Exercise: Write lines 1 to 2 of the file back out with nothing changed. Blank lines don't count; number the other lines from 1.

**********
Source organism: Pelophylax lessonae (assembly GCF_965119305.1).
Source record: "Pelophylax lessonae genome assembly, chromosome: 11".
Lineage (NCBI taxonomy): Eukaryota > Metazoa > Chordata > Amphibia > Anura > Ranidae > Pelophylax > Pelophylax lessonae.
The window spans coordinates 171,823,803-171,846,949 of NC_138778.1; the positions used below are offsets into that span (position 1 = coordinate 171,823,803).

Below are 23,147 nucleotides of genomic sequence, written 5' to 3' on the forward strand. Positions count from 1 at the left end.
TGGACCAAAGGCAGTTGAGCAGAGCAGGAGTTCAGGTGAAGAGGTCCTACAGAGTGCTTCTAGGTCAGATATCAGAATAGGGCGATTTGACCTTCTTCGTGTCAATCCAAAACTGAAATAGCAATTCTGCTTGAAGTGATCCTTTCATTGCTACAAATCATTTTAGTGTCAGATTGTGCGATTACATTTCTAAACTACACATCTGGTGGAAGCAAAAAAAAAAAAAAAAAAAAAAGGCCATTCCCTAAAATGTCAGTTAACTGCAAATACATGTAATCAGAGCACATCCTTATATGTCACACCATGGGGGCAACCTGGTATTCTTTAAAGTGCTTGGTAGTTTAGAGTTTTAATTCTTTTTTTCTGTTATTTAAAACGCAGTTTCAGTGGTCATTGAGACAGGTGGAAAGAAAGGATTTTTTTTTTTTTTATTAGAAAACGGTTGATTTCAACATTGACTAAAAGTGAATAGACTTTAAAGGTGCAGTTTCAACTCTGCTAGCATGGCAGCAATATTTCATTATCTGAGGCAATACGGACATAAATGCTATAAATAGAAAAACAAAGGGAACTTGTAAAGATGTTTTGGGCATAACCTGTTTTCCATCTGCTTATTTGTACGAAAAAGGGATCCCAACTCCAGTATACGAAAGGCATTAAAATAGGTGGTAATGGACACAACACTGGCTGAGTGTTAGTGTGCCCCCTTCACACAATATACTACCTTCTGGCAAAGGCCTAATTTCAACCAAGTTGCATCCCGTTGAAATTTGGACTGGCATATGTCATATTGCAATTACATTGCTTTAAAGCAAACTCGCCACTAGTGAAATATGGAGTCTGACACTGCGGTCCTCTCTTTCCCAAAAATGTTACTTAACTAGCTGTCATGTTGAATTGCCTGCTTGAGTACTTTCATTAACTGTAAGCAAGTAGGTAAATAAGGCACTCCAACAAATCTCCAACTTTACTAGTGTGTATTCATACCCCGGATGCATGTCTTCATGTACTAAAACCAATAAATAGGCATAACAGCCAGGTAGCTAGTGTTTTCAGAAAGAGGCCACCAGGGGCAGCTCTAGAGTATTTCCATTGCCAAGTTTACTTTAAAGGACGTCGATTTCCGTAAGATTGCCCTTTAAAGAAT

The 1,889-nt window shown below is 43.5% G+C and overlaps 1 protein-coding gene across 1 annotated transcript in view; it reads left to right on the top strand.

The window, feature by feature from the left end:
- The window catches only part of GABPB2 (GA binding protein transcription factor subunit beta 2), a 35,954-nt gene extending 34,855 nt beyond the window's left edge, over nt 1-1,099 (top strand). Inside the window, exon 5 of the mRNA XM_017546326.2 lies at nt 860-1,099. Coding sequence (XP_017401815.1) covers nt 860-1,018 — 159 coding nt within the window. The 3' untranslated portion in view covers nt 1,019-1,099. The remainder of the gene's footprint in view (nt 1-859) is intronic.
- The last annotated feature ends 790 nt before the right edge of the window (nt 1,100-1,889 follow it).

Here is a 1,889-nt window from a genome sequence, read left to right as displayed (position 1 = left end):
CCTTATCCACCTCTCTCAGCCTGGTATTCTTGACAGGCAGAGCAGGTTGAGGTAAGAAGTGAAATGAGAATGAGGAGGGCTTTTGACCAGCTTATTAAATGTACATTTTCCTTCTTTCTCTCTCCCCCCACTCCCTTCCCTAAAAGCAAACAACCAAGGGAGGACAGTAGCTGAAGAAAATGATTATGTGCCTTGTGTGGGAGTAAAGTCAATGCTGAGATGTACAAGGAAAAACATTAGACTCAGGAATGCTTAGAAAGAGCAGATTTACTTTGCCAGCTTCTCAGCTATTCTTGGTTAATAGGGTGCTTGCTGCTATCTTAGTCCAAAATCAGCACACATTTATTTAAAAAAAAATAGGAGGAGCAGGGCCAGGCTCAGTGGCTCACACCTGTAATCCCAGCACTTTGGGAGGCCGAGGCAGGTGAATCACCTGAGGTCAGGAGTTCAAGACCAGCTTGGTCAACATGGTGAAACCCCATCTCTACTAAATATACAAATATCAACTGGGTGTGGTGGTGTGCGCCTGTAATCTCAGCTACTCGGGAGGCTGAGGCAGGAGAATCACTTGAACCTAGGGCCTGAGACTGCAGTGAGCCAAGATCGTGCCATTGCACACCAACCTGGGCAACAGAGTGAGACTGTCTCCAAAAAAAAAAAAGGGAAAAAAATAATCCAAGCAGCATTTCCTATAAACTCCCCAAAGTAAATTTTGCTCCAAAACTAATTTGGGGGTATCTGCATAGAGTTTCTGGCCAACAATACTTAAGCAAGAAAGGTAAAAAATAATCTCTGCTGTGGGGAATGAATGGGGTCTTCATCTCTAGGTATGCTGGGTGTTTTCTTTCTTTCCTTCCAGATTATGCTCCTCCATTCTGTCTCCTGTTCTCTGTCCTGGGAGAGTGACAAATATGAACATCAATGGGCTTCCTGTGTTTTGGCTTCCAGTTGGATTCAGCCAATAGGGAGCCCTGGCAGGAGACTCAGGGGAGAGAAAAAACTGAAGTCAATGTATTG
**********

Source organism: Pelophylax lessonae (assembly GCF_965119305.1).
Source record: "Pelophylax lessonae genome assembly, chromosome: 11".